Ten Enduring Myths About the U.S. Space Program

Outer space has many mysteries, among them are these fables about NASA that have permeated the public’s memory

The Moon landing conspiracy theory has endured for more than 40 years, thanks in part to a thriving cottage industry of conspiracy entrepreneurs. (NASA)

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True enough, except that the astronauts didn’t use the Fisher Space Pen. Aldrin relied on a felt-tip marker, since the non-conductive tip would close the contact without shorting it out, or causing a spark.

The myth endures, in part, because the Fisher Space Pen company knew an opportunity when it saw one. They began promoting their product as the writing instrument that had “brought the astronauts home.”

9. “President John F. Kennedy wanted America to beat the Soviet Union to the Moon.”

Had JFK not been assassinated in 1963, it is possible that the space race to the Moon would instead have been a joint venture with the Soviet Union.

Initially, the young president saw winning the space race as a way to enhance America’s prestige and, more broadly, to demonstrate to the world what democratic societies could accomplish.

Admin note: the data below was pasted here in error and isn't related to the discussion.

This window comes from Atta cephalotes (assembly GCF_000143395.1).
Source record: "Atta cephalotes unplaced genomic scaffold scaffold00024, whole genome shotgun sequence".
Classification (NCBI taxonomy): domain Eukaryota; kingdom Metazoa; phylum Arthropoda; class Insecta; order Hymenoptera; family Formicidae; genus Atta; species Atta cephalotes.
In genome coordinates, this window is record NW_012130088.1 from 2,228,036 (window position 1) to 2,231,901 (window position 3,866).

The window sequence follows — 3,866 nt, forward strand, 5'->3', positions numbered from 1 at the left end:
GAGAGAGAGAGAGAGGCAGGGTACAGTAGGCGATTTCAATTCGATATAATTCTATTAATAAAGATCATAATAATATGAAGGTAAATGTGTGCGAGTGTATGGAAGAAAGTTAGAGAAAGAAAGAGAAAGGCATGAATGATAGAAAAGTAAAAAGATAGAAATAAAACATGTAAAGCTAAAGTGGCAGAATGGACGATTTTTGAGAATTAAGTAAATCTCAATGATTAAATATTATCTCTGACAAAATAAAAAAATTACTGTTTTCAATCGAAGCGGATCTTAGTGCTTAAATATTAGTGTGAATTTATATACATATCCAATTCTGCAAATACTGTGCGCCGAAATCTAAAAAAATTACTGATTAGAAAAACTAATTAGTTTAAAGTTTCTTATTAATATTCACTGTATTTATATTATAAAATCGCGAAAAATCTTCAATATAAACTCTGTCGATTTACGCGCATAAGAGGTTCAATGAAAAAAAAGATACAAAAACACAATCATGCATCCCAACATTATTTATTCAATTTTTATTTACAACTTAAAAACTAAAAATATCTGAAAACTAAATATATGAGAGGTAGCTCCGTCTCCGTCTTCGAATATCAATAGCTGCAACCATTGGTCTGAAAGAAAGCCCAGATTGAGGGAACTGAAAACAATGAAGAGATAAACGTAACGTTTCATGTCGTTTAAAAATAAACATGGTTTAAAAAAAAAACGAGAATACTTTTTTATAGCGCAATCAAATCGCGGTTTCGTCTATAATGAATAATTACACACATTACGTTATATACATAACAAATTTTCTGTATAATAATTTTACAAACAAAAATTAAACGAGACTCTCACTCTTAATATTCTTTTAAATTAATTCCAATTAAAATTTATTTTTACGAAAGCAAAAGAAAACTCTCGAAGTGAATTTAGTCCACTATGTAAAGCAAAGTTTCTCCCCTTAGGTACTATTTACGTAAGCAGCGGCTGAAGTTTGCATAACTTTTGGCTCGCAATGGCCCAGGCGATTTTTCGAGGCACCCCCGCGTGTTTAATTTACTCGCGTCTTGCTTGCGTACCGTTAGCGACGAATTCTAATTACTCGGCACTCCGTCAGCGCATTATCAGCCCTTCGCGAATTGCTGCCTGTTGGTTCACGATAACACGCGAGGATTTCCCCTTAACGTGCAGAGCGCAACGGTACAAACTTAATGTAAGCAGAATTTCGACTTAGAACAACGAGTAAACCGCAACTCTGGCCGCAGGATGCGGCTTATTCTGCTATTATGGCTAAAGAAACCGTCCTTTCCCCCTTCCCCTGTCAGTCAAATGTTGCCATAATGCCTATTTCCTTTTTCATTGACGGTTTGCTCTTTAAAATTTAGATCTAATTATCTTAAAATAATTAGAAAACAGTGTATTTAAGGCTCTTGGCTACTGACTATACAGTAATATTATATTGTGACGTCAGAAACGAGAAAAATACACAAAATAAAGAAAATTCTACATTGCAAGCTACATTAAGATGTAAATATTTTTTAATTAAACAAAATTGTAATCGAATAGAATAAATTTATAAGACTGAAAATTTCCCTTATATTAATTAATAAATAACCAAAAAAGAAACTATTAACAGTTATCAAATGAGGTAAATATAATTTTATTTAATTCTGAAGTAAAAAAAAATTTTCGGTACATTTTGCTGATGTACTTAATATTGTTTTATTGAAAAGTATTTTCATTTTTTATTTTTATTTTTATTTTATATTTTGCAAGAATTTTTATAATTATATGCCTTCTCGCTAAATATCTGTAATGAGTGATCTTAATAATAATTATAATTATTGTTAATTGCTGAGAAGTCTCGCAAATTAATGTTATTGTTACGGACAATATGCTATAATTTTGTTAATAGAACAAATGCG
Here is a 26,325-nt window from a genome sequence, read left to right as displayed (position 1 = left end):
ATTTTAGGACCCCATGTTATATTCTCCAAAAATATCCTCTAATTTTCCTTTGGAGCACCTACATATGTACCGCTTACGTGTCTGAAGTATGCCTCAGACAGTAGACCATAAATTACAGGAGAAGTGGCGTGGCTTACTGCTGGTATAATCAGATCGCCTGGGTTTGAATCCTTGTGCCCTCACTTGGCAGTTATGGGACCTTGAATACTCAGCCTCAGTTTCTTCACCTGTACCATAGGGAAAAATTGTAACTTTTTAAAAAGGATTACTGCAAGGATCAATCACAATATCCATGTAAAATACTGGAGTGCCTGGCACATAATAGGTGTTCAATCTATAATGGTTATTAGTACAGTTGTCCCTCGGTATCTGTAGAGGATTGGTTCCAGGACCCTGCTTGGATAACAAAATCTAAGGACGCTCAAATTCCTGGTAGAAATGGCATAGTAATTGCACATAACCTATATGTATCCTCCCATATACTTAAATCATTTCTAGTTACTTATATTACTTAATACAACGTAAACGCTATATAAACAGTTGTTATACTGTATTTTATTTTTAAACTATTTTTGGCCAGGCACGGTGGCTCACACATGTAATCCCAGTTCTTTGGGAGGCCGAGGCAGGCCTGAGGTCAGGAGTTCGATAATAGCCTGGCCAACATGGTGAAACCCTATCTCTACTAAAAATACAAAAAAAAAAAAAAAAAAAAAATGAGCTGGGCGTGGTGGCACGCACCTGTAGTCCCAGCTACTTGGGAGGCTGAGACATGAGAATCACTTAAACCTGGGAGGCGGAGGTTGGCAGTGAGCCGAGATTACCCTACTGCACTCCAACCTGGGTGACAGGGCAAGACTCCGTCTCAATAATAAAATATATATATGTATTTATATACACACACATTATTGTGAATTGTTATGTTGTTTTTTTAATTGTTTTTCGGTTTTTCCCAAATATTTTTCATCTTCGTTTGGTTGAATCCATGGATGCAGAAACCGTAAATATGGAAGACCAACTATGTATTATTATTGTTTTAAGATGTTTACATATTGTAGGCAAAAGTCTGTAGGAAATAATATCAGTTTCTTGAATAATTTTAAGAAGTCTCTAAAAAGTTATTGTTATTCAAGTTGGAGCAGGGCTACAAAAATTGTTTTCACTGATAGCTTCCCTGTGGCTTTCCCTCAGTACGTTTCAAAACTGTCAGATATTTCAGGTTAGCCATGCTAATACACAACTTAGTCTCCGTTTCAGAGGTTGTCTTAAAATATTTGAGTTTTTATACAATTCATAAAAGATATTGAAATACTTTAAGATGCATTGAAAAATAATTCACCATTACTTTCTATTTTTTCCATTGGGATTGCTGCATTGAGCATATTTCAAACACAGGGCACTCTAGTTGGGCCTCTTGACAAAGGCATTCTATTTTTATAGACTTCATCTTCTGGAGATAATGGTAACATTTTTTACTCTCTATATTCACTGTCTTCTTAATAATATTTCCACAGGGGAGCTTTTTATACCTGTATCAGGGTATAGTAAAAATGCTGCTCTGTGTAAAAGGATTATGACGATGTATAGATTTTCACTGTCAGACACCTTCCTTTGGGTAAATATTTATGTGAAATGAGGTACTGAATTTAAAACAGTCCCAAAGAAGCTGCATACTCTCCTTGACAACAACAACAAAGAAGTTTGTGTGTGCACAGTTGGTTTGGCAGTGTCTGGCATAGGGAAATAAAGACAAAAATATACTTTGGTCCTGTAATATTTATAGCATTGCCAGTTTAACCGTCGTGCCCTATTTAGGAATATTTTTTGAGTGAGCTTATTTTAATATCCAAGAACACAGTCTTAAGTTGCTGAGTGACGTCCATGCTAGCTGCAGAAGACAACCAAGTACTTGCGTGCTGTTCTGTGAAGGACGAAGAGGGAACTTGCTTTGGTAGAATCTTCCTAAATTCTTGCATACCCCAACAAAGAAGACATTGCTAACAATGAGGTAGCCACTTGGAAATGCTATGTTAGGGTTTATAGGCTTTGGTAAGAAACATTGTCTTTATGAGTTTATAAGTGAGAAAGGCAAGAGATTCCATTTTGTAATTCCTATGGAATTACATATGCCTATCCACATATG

However, JFK began to think differently as relations with the Soviet Union gradually thawed in the aftermath of the Cuban missile crisis and the costs of the Moon program became increasingly exorbitant. Nor was America confident at that time that it could beat the Soviet Union. And, in his recent book, John F. Kennedy and the Race to the Moon, space historian John Logsdon notes that the president also believed that the offer of a cooperative mission could be used as a bargaining chip in Washington’s diplomatic dealings with Moscow.

In a September 1963 speech before the United Nations, JFK publicly raised the possibility of a joint expedition: “Space offers no problems of sovereignty…why, therefore, should man’s first flight to the moon be a matter of national competition? Why should the United States and the Soviet Union, in preparing for such expeditions, become involved in immense duplications of research, construction and expenditure?”

But, the prospect of a U.S.-Soviet mission to the Moon died with Kennedy. Winning the space race continued to drive the Apollo program. Eventually, “the U.S. space program, and particularly the lunar landing effort,” Logsdon writes, became “a memorial” to JFK, who had pledged to send a man to the Moon and return him safely by the end of the decade.

10. “No Buck Rogers, No Bucks.”

For decades, scientists and policy-makers have debated whether space exploration is better suited to human beings or robots.

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